Poughkeepsie to launch municipal IDs on Friday; Beacon began its program on Tuesday

POUGHKEEPSIE – Last year, Poughkeepsie became one of the first municipalities outside of New York City to adopt plans for a municipal ID.  Since then, the cities of Kingston and Middletown have adopted a similar program and have begun issuing the IDs.  On Friday, June 7, the City of Poughkeepsie will allow residents to receive theirs. The City of Newburgh, which approved the cards, has yet to begin the program.

The legislation enacting the program included language that said that the new identification could be used to open bank accounts.  Councilmember Sarah Salem, when asked about that language last month, said that local banks had not been contacted about the use of Municipal IDs for account purposes.  Salem said that in previous experience in working for a bank, the councilperson had discretion over whether or not to accept certain forms of identification.  On June 5th, MidHudsonNews.com spoke with

City of Beacon began distributing municipal IDs on Tuesday. Mayor Randy Casale signed up and received the first card.

management at both Riverside and Chase banks in the city and management at both institutions said they would not accept the city issued ID as valid proof of identity or residency.

Salam drafted the municipal ID plan with Nobody Leaves Mid-Hudson.

Members of the common council believe municipal IDs will be particularly helpful for those who currently lack government-issued identification, such as a driver’s license. Such barriers, according to the measure passed unanimously by the common council in 2018, leave “thousands of individuals — including immigrants, homeless people, transgender people, senior citizens, young people, and those who have been formerly incarcerated — without access to critical services, benefits, cultural, educational, and civic opportunities.”

Mayor Rob Rolison noted that many members of the immigrant community currently use their passports as identification and they run the risk of having them lost or stolen, which places an additional burden on the individual.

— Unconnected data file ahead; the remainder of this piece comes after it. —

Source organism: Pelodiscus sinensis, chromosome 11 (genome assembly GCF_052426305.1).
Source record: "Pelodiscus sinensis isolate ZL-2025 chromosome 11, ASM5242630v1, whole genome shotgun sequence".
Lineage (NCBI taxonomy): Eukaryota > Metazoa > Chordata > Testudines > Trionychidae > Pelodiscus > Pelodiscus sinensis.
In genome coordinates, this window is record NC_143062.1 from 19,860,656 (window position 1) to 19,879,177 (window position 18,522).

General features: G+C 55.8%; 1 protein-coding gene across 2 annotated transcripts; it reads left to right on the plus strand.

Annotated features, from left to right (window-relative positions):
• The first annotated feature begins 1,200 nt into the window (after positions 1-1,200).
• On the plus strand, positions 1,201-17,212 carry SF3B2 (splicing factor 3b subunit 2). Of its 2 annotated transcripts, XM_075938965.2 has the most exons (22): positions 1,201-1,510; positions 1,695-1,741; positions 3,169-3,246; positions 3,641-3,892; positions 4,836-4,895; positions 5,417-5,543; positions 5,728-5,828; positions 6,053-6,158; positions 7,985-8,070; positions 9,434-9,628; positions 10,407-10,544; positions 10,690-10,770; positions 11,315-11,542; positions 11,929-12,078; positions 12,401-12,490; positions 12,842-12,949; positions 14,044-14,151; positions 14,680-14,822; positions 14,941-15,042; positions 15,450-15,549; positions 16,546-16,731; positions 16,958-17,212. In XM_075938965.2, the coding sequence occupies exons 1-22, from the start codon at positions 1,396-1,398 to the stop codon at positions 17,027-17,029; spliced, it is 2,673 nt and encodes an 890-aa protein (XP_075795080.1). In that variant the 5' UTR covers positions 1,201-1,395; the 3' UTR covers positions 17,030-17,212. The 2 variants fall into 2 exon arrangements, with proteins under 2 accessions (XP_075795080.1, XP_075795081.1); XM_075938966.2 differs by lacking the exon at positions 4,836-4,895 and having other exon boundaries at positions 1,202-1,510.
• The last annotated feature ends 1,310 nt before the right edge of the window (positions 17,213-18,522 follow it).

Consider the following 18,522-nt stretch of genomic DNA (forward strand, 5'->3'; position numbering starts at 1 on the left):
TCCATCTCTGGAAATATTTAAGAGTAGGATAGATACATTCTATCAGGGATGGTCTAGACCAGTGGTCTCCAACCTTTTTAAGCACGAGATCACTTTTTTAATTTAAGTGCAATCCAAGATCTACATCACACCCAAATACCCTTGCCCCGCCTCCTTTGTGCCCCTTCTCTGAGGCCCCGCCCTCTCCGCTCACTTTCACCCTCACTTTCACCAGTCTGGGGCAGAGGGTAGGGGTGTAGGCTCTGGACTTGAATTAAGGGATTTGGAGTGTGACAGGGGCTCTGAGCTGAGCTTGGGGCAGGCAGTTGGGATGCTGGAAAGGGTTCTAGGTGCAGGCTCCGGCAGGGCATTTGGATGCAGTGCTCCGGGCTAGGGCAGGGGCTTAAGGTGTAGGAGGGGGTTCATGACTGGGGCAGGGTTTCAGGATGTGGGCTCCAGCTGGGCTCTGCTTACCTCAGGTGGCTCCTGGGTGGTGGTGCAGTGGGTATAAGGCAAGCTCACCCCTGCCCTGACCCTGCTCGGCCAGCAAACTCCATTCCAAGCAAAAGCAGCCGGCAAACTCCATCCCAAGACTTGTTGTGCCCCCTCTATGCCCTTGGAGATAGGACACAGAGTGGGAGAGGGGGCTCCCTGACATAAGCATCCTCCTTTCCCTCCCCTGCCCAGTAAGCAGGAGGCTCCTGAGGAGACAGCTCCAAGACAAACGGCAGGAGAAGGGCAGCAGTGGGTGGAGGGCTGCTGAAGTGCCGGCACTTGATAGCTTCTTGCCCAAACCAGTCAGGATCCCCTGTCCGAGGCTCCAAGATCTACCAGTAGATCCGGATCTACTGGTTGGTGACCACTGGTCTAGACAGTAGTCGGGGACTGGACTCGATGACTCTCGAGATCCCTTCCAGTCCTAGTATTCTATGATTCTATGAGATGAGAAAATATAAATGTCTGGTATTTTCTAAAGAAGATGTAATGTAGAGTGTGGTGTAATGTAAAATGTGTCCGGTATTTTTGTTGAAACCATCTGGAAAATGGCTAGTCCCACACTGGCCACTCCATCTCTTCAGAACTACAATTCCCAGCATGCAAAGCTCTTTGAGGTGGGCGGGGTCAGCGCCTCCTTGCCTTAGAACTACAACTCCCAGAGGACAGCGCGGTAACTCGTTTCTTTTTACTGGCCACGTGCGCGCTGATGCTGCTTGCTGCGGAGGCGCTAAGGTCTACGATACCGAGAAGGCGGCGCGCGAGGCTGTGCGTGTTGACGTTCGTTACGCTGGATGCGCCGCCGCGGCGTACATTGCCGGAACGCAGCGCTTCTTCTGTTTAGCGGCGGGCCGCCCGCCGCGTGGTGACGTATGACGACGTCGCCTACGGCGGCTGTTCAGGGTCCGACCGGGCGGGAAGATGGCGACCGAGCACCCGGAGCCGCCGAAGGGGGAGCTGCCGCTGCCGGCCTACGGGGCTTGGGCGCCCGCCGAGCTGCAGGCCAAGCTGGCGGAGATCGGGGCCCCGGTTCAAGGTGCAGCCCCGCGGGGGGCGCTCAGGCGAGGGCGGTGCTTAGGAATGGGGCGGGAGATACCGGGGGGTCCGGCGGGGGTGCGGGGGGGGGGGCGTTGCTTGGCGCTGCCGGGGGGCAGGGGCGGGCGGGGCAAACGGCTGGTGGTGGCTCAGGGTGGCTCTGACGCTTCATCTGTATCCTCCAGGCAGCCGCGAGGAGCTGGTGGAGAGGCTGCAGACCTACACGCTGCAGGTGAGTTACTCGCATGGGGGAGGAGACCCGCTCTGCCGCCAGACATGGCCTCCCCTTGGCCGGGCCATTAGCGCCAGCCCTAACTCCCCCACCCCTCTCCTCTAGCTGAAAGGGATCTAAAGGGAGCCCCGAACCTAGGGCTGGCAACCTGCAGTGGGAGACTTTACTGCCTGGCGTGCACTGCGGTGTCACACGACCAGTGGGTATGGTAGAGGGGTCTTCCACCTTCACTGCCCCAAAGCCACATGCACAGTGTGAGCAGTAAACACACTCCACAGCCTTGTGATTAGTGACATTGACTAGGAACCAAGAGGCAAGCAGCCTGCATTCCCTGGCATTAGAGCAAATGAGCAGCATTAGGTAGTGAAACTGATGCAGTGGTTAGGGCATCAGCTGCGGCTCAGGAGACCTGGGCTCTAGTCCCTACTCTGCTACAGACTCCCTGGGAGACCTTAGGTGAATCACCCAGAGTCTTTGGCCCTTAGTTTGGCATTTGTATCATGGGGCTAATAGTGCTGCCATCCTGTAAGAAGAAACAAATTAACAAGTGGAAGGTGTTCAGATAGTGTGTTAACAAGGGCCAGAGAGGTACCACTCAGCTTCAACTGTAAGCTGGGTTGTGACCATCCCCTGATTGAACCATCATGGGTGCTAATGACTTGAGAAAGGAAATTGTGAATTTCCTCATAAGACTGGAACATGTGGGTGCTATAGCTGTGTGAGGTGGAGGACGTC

Rolison said that the city is looking to expand the uses for the municipal ID including gaining access to city pools and other services.

Police Chief Tom Pape said that his officers will be instructed to accept the city-issued identification when it comes to minor interactions, including violating city ordinances.

“If it’s a simple city ordinance ticket and they are looking for some sort of valid identification, something is better than nothing,” Pape said. “We know folks that have municipal IDs had to come to city hall with some type of information that this is who they say they are.”

Pape did say that his department will require additional proof of identity in the event of a crime, including but not limited to the use of fingerprinting in order to establish the identity of the person.

The city chamberlain’s office has hired a part-time bilingual clerk to handle the issuance of the new identification. The employee has been training for the past few weeks on the software and hardware necessary to produce the identification.

The cards include the person’s photograph, name, date of birth, address, ID card number, and card expiration date. They are available to residents 14 years of age and older and will be valid for four years.  Municipal IDs costs $10 for adults and $5 for those 14-17 years and seniors.

They will be issued at the City Clerk’s Office at City Hall, 62 Civic Center Plaza, on Mondays and Fridays between the hours of 9 a.m. and 3:30 p.m. People must establish proof of identity and residency to obtain a card. Applications are available in English and Spanish. Applicants must meet the specific criteria in order to obtain the new ID. They may be obtained on the city website.



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